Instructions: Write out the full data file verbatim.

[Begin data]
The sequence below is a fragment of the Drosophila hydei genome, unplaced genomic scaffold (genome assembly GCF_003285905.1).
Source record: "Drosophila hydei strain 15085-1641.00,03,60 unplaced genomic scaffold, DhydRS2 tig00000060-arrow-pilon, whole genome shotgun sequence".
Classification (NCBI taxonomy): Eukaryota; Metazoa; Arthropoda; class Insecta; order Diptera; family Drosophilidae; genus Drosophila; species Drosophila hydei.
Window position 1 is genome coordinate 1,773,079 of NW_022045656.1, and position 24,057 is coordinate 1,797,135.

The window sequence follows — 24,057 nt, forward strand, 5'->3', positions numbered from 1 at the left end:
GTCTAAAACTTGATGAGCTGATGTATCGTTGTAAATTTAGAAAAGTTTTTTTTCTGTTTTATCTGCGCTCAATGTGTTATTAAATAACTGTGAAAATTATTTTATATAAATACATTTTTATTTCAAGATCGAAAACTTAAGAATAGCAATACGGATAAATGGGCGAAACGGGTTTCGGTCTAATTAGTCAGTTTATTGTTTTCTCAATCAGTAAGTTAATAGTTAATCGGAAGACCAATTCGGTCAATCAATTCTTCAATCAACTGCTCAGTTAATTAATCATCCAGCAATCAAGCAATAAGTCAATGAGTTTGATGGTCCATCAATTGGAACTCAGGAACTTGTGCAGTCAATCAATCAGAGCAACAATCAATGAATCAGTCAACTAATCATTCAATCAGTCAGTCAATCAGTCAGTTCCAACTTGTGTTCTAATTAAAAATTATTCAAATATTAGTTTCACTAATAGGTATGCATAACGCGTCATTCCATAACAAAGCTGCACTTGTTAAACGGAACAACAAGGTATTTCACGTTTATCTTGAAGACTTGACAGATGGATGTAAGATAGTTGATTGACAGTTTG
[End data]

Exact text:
The sequence below is a fragment of the Drosophila hydei genome, unplaced genomic scaffold (genome assembly GCF_003285905.1).
Source record: "Drosophila hydei strain 15085-1641.00,03,60 unplaced genomic scaffold, DhydRS2 tig00000060-arrow-pilon, whole genome shotgun sequence".
Classification (NCBI taxonomy): Eukaryota; Metazoa; Arthropoda; class Insecta; order Diptera; family Drosophilidae; genus Drosophila; species Drosophila hydei.
Window position 1 is genome coordinate 1,773,079 of NW_022045656.1, and position 24,057 is coordinate 1,797,135.

The window sequence follows — 24,057 nt, forward strand, 5'->3', positions numbered from 1 at the left end:
GTCTAAAACTTGATGAGCTGATGTATCGTTGTAAATTTAGAAAAGTTTTTTTTCTGTTTTATCTGCGCTCAATGTGTTATTAAATAACTGTGAAAATTATTTTATATAAATACATTTTTATTTCAAGATCGAAAACTTAAGAATAGCAATACGGATAAATGGGCGAAACGGGTTTCGGTCTAATTAGTCAGTTTATTGTTTTCTCAATCAGTAAGTTAATAGTTAATCGGAAGACCAATTCGGTCAATCAATTCTTCAATCAACTGCTCAGTTAATTAATCATCCAGCAATCAAGCAATAAGTCAATGAGTTTGATGGTCCATCAATTGGAACTCAGGAACTTGTGCAGTCAATCAATCAGAGCAACAATCAATGAATCAGTCAACTAATCATTCAATCAGTCAGTCAATCAGTCAGTTCCAACTTGTGTTCTAATTAAAAATTATTCAAATATTAGTTTCACTAATAGGTATGCATAACGCGTCATTCCATAACAAAGCTGCACTTGTTAAACGGAACAACAAGGTATTTCACGTTTATCTTGAAGACTTGACAGATGGATGTAAGATAGTTGATTGACAGTTTG